During the 2013 National Football League regular season, Marshawn Lynch compiled 301 rushing attempts and 36 receptions for a total of 337 touches. During the playoff run that ended with a Seattle Seahawks win in the Super Bowl over the Denver Broncos, he added 65 more rushing attempts and one more reception to bring his season touch total to 403. In my fantasy football keeper league, I traded for Lynch early in the month of January. Immediately after the Super Bowl I put him on the market and he was traded. You may be asking why would I trade away a player I just acquired a little over a month ago? My answer is because he went over the 400 touch mark.
Recent history has shown that more times than not, when a running back eclipses the 400 touch mark his following fantasy season is a major letdown. In the 2012 NFL season (regular season and playoffs), there were three running backs with 400 plus touches. They were Adrian Peterson with 411 touches, Arian Foster with 460 touches, and Ray Rice with 410 touches. During the 2012 season, they combined for 791 fantasy points, a 263 fantasy point average, and were ranked as the No. 1, 3, and 6 running backs respectively. The following season they combined for a 48% decrease in fantasy points and only Adrian Peterson remained a top-10 running back.
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Including the three running backs that exceeded 400 touches in 2012, there have been a total of 17 running backs that have done it 27 times since 2003. In those 27 instances, only four players have increased their output the following season. Those four players did it a total five times, Ray Rice in 2011; Adrian Peterson in 2009; Edgerrin James in 2004 and 2005; and LaDainian Tomlinson in 2005. Although they were able to increase their fantasy point total, a decrease in fantasy points is more likely. The average decrease in fantasy points is 34.1% the year following a 400 touch season. Nine times the reduction in fantasy points were due to an injury which could be attributed to the heavy workload the running backs endured the prior season. Age has to be considered when determining if a player can improve his fantasy stats. No player older than 27 years of age has ever increased their fantasy performance after a 400 touch season; Lynch turned 28 years old in April of this year.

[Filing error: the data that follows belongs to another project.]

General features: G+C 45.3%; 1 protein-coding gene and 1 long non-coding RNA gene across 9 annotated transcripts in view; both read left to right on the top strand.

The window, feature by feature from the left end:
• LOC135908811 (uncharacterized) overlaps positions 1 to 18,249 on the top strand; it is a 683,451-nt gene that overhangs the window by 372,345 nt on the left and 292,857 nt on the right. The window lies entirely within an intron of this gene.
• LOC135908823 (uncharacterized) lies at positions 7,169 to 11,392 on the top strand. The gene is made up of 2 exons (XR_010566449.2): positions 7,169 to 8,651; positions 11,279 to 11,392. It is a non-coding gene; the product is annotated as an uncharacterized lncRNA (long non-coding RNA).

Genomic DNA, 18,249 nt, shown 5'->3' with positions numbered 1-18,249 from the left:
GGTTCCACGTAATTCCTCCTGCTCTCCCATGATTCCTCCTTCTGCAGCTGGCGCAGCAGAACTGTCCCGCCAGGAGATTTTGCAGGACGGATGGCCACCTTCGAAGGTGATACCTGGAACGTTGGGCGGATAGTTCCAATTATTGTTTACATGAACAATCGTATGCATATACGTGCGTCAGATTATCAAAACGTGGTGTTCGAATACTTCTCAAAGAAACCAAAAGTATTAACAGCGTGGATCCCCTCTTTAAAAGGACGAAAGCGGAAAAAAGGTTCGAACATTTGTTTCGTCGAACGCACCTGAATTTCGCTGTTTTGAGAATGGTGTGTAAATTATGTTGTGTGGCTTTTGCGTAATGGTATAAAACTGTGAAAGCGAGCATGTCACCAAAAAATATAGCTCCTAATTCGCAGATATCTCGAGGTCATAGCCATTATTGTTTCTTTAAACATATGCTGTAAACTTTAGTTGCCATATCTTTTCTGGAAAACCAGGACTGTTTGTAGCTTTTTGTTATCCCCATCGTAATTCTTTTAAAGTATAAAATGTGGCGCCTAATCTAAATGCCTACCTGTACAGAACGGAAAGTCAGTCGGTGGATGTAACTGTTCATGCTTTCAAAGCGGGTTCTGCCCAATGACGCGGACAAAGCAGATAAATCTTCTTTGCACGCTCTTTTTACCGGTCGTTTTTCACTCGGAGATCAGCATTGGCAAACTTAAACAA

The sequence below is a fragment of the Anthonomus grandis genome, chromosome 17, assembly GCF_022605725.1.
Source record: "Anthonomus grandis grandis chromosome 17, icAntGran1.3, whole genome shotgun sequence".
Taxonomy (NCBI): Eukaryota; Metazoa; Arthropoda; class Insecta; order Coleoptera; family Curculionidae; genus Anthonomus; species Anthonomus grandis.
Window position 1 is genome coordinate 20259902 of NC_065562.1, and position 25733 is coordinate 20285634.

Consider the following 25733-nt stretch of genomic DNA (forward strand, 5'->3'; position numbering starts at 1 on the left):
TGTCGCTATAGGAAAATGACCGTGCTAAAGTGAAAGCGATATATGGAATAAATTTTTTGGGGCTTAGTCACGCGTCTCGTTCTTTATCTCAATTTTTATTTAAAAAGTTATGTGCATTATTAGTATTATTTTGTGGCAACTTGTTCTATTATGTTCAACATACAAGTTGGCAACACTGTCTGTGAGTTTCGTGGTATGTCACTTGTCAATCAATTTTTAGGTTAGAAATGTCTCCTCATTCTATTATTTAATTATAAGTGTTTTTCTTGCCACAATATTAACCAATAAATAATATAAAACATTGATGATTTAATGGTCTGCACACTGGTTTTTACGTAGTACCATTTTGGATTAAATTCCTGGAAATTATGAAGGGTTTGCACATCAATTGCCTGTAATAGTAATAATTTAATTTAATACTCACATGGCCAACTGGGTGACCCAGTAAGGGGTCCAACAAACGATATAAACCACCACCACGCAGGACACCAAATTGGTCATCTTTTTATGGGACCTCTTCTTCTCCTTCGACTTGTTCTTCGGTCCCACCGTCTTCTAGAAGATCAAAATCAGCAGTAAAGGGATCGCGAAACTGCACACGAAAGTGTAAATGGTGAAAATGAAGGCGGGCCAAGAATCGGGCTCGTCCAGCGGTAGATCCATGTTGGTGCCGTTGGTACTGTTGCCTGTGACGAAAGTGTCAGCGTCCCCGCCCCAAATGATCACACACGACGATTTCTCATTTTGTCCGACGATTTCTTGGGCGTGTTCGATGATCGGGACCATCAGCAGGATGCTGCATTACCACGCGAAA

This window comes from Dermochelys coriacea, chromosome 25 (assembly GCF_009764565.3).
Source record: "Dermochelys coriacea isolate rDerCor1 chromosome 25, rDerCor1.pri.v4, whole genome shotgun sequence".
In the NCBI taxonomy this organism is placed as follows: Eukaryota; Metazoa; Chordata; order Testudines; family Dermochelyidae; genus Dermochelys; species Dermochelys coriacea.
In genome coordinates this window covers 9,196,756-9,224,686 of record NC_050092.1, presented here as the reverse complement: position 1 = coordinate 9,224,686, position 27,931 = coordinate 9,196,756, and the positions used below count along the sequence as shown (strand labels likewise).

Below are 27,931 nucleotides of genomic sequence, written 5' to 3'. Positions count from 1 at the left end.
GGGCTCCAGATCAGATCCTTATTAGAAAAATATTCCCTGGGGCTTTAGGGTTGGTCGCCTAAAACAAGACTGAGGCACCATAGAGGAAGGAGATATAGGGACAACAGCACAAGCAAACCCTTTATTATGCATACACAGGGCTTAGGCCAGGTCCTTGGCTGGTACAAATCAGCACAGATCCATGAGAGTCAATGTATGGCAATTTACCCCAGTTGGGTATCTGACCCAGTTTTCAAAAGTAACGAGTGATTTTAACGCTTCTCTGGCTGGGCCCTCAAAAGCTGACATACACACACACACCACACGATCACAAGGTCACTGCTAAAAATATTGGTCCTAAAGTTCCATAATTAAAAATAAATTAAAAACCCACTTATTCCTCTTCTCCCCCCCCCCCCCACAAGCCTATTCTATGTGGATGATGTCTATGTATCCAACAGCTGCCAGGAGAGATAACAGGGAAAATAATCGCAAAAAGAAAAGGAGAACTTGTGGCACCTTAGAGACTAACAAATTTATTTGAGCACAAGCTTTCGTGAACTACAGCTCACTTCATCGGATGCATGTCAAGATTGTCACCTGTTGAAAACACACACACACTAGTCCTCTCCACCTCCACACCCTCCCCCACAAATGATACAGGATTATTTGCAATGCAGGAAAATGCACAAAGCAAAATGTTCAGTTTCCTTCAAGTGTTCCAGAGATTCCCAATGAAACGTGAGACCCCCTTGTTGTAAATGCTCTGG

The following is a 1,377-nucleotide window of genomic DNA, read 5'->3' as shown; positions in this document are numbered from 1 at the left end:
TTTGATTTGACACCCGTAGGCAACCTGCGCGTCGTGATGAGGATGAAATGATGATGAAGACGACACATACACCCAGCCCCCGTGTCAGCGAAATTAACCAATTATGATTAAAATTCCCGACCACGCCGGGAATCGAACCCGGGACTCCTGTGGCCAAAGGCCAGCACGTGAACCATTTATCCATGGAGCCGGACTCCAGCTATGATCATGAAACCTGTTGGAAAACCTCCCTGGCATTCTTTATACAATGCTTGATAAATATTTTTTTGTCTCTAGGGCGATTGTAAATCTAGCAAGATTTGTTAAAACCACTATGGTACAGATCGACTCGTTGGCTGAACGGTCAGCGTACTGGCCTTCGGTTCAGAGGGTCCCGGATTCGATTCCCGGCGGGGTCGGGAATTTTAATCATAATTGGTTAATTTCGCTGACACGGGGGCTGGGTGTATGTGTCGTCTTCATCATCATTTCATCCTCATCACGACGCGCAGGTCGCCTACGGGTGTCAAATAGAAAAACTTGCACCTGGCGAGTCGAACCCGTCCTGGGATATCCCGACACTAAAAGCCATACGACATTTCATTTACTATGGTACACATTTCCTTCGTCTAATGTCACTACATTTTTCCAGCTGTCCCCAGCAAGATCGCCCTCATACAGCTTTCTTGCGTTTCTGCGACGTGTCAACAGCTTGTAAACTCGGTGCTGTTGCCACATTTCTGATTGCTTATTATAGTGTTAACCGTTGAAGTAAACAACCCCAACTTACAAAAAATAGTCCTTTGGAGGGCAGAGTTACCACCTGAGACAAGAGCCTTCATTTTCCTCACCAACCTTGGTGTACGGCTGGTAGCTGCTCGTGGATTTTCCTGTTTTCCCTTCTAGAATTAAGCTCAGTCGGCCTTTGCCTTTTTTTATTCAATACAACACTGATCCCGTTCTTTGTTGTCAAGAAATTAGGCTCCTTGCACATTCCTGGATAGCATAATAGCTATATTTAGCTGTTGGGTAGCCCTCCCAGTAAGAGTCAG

Using the 34.1% average decrease as a benchmark, it is likely that Lynch’s 2014 fantasy point total will be around the 158 point range. Using 2013 running back point totals, Lynch would have been the 18th ranked running back and a low RB2 in most 12 team fantasy leagues. His current 2014 average draft position (ADP) of 10.2 makes him the sixth running back off the board behind LeSean McCoy, Jamaal Charles, Adrian Peterson, Matt Forte, and Eddie Lacy. In my opinion, he is currently being drafted much higher then maybe he should be. If you draft Lynch in your fantasy league this season be sure to handcuff him with the future running back in Seattle, Christine Michael.